President Gerald Ford
In the hot summer of 1787, the men we call our founding fathers gathered in secret at Independence Hall to create the framework for a new form of government. 100 days later they emerged... with a preamble and seven articles of the constitution, establishing three equal branches of our government: the legislative, the executive and the judiciary.
Politicans today continue to look to those founding fathers for guidance.
Gerald Ford: "I think our constitution is a proper vehicle to meet any foreign or domestic challenges we might have."
In one of a series of conversations with living former presidents, Gerald Ford sits down with Cokie Roberts to discuss his presidency and how the constitution helped put him in office.
President Jimmy Carter
It was a very different country in 1787 - the year the constitution was signed. Alexander Hamilton, one of the signers, wrote "There ought to be a capacity to provide for future contingencies as they may happen."
Watergate, the vietnam war, John F. Kennedy's assassination - these were just a few of those contingencies that tested the constitution. in the eyes of the people, the federal government suffered tremendously in those turbulent years.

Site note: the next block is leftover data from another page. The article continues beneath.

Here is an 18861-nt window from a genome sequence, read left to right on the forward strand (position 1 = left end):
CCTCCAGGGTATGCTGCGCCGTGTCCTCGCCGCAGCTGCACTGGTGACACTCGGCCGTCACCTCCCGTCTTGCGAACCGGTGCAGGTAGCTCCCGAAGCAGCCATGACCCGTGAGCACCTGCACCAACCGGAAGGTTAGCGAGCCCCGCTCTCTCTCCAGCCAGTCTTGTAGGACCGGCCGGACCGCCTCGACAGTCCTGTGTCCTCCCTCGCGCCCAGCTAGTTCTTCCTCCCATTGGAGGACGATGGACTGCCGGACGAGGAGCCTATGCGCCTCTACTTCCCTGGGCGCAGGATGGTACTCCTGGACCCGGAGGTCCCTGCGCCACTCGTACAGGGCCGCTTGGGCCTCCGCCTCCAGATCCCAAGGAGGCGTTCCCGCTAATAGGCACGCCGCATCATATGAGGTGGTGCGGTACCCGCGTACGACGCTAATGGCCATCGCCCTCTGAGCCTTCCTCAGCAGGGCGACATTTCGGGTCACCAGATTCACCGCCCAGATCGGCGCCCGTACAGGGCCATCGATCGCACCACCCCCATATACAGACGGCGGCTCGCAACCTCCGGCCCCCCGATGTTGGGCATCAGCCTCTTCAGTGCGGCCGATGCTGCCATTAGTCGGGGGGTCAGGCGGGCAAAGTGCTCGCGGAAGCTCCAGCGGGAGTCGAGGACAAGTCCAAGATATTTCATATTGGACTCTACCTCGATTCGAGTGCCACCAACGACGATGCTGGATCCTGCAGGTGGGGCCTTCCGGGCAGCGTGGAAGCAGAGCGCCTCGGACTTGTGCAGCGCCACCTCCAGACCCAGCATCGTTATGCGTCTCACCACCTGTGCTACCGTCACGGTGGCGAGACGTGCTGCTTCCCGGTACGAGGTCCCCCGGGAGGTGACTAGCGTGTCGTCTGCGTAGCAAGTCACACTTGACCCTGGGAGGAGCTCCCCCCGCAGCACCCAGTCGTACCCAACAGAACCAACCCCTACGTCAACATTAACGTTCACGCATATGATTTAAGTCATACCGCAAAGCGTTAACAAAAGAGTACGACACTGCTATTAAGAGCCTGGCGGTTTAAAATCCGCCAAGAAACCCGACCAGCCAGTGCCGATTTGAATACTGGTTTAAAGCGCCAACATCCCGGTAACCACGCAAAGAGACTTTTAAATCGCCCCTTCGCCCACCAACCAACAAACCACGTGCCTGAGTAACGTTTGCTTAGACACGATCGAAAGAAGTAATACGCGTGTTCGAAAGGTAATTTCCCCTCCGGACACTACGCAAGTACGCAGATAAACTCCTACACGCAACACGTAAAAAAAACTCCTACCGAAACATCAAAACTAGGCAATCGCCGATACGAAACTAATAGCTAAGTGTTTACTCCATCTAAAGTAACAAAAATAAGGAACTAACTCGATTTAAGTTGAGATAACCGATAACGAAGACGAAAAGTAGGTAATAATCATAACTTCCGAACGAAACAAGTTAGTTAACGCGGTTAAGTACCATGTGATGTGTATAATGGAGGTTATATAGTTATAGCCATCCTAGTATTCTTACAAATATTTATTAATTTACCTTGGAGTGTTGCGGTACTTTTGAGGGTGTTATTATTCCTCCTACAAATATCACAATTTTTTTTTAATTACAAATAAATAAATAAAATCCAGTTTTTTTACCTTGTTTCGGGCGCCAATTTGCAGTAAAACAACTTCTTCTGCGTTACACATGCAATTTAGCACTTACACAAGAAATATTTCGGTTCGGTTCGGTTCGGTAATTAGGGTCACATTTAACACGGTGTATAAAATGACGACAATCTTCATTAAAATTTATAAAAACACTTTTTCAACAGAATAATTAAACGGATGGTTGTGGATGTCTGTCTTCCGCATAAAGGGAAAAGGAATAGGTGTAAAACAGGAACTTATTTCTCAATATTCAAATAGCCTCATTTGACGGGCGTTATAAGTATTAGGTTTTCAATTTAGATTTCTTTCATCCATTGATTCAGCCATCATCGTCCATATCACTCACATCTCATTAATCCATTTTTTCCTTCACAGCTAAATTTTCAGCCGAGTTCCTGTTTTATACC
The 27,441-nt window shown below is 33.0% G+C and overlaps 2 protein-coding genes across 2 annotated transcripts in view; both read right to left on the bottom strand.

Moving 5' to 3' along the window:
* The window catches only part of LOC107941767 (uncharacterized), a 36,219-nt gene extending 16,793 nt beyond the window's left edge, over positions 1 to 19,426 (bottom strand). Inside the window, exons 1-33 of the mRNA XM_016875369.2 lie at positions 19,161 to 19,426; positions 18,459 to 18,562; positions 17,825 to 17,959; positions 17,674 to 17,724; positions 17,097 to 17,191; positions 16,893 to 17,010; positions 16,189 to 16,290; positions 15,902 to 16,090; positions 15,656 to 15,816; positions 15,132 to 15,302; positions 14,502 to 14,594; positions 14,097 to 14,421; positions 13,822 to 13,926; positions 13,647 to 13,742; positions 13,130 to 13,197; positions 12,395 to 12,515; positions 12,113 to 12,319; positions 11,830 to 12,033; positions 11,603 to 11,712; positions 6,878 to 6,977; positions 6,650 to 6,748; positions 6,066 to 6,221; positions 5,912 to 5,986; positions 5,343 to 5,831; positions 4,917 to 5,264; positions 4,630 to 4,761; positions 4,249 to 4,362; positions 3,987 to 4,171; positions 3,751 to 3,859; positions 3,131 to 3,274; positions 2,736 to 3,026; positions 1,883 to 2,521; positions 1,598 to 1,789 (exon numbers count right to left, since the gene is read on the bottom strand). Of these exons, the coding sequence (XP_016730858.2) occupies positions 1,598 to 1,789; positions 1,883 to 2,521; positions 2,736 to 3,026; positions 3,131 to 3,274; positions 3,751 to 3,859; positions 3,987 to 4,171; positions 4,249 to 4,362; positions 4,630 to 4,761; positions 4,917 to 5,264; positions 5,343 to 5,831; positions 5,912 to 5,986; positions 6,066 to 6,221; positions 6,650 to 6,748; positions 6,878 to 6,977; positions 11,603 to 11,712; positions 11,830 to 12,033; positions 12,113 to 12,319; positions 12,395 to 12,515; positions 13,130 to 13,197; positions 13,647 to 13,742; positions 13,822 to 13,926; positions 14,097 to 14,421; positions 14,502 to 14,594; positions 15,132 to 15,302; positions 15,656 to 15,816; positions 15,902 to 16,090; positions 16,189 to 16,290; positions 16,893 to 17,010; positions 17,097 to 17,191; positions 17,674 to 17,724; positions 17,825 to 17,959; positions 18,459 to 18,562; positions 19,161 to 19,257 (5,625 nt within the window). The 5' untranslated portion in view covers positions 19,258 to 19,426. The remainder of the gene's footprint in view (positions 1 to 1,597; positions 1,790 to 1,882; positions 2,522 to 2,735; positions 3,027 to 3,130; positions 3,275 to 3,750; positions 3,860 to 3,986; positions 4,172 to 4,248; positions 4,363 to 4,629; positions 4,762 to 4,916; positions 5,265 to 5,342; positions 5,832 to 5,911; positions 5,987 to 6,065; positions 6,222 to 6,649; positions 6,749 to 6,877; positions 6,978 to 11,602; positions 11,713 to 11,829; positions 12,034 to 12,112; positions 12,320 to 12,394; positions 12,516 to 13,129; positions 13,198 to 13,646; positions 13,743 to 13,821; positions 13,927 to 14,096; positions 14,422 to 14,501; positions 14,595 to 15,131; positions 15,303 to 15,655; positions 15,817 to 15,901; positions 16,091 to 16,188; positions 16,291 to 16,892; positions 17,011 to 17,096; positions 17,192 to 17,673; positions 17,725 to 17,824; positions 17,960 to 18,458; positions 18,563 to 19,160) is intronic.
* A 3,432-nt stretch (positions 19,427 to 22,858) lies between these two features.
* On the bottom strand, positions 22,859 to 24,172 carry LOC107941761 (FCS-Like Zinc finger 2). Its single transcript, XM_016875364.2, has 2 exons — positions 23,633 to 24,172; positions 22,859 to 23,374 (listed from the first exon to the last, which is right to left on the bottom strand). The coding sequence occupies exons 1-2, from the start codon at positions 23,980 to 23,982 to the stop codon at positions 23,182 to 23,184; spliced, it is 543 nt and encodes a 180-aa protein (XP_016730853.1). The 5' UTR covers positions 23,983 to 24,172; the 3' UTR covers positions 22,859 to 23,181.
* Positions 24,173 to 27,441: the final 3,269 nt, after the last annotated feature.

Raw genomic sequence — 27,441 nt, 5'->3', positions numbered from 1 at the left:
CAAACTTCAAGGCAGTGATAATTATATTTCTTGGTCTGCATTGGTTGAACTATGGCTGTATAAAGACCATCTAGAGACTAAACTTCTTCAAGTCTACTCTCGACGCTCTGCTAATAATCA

Jimmy Carter, 39th president of the United States, had the job of restoring faith in that government.
In the second in a series of presidential conversations, Jimmy Carter discusses his presidency and how the constitution helped him lead.
President George Bush
Article Two of the Constitution spells out in detail the duties of the Chief Executive - but leaves the qualifications for the office remarkably vague. it says only that a president must be at least thirty-five years old and born in the United States.
There was no doubt George Herbert Walker Bush far exceeded those requirements. He was Vice-President under Ronald Reagan.
George Bush: "I made the first contact with gorbachev. I was the first official to see that we had a very different leader in the soviet union."
Ambassador to the United Nations and director of the Central Intelligence Agency.
Bush: "You have to deal with bad guys if you're going to get the best intelligence."
George H.W. Bush sits down with Cokie Roberts for the third in our series of conversations about the constitution and the presidency.